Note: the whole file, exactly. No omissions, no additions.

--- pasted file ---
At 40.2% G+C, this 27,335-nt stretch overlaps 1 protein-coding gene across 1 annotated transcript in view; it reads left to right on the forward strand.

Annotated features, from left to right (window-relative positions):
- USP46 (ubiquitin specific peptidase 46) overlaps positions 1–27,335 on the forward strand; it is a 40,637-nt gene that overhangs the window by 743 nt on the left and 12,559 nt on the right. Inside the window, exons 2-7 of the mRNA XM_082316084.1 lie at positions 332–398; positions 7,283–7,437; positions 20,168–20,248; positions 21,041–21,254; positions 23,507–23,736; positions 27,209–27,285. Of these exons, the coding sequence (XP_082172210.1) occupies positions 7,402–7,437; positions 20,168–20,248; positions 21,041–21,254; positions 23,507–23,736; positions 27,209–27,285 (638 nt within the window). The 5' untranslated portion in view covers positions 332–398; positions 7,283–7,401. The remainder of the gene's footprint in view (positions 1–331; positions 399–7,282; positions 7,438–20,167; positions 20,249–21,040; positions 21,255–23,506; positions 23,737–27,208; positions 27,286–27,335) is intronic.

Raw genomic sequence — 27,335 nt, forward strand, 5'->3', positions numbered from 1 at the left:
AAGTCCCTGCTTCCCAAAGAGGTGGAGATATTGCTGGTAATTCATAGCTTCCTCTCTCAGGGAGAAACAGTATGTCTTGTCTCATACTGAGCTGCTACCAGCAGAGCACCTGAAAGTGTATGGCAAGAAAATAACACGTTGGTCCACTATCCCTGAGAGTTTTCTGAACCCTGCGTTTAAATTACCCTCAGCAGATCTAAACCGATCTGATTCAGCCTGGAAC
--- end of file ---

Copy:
At 40.2% G+C, this 27,335-nt stretch overlaps 1 protein-coding gene across 1 annotated transcript in view; it reads left to right on the forward strand.

Annotated features, from left to right (window-relative positions):
- USP46 (ubiquitin specific peptidase 46) overlaps positions 1–27,335 on the forward strand; it is a 40,637-nt gene that overhangs the window by 743 nt on the left and 12,559 nt on the right. Inside the window, exons 2-7 of the mRNA XM_082316084.1 lie at positions 332–398; positions 7,283–7,437; positions 20,168–20,248; positions 21,041–21,254; positions 23,507–23,736; positions 27,209–27,285. Of these exons, the coding sequence (XP_082172210.1) occupies positions 7,402–7,437; positions 20,168–20,248; positions 21,041–21,254; positions 23,507–23,736; positions 27,209–27,285 (638 nt within the window). The 5' untranslated portion in view covers positions 332–398; positions 7,283–7,401. The remainder of the gene's footprint in view (positions 1–331; positions 399–7,282; positions 7,438–20,167; positions 20,249–21,040; positions 21,255–23,506; positions 23,737–27,208; positions 27,286–27,335) is intronic.

Raw genomic sequence — 27,335 nt, forward strand, 5'->3', positions numbered from 1 at the left:
AAGTCCCTGCTTCCCAAAGAGGTGGAGATATTGCTGGTAATTCATAGCTTCCTCTCTCAGGGAGAAACAGTATGTCTTGTCTCATACTGAGCTGCTACCAGCAGAGCACCTGAAAGTGTATGGCAAGAAAATAACACGTTGGTCCACTATCCCTGAGAGTTTTCTGAACCCTGCGTTTAAATTACCCTCAGCAGATCTAAACCGATCTGATTCAGCCTGGAAC